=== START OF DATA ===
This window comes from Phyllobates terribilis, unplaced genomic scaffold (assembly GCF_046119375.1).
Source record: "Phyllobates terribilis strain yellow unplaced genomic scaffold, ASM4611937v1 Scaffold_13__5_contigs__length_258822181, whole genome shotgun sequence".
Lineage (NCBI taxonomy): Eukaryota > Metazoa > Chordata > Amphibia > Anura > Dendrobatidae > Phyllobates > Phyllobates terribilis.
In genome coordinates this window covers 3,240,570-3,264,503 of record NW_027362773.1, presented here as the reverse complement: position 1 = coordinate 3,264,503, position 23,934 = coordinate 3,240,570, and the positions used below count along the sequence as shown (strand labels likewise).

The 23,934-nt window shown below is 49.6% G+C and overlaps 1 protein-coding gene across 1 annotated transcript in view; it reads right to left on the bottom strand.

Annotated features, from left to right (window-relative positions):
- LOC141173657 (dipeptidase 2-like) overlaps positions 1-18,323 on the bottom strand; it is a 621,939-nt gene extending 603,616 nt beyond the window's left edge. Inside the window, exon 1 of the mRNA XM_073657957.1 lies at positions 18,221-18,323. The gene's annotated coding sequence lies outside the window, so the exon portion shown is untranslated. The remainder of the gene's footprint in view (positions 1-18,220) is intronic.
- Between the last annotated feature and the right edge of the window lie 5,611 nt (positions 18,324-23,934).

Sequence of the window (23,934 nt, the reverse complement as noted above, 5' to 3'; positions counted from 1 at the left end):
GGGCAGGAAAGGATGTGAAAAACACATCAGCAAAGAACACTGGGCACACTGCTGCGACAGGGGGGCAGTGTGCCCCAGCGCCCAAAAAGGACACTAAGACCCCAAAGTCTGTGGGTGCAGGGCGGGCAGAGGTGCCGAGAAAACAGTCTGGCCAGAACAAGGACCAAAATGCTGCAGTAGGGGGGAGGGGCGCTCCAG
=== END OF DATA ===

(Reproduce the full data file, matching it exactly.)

This window comes from Phyllobates terribilis, unplaced genomic scaffold (assembly GCF_046119375.1).
Source record: "Phyllobates terribilis strain yellow unplaced genomic scaffold, ASM4611937v1 Scaffold_13__5_contigs__length_258822181, whole genome shotgun sequence".
Lineage (NCBI taxonomy): Eukaryota > Metazoa > Chordata > Amphibia > Anura > Dendrobatidae > Phyllobates > Phyllobates terribilis.
In genome coordinates this window covers 3,240,570-3,264,503 of record NW_027362773.1, presented here as the reverse complement: position 1 = coordinate 3,264,503, position 23,934 = coordinate 3,240,570, and the positions used below count along the sequence as shown (strand labels likewise).

The 23,934-nt window shown below is 49.6% G+C and overlaps 1 protein-coding gene across 1 annotated transcript in view; it reads right to left on the bottom strand.

Annotated features, from left to right (window-relative positions):
- LOC141173657 (dipeptidase 2-like) overlaps positions 1-18,323 on the bottom strand; it is a 621,939-nt gene extending 603,616 nt beyond the window's left edge. Inside the window, exon 1 of the mRNA XM_073657957.1 lies at positions 18,221-18,323. The gene's annotated coding sequence lies outside the window, so the exon portion shown is untranslated. The remainder of the gene's footprint in view (positions 1-18,220) is intronic.
- Between the last annotated feature and the right edge of the window lie 5,611 nt (positions 18,324-23,934).

Sequence of the window (23,934 nt, the reverse complement as noted above, 5' to 3'; positions counted from 1 at the left end):
GGGCAGGAAAGGATGTGAAAAACACATCAGCAAAGAACACTGGGCACACTGCTGCGACAGGGGGGCAGTGTGCCCCAGCGCCCAAAAAGGACACTAAGACCCCAAAGTCTGTGGGTGCAGGGCGGGCAGAGGTGCCGAGAAAACAGTCTGGCCAGAACAAGGACCAAAATGCTGCAGTAGGGGGGAGGGGCGCTCCAG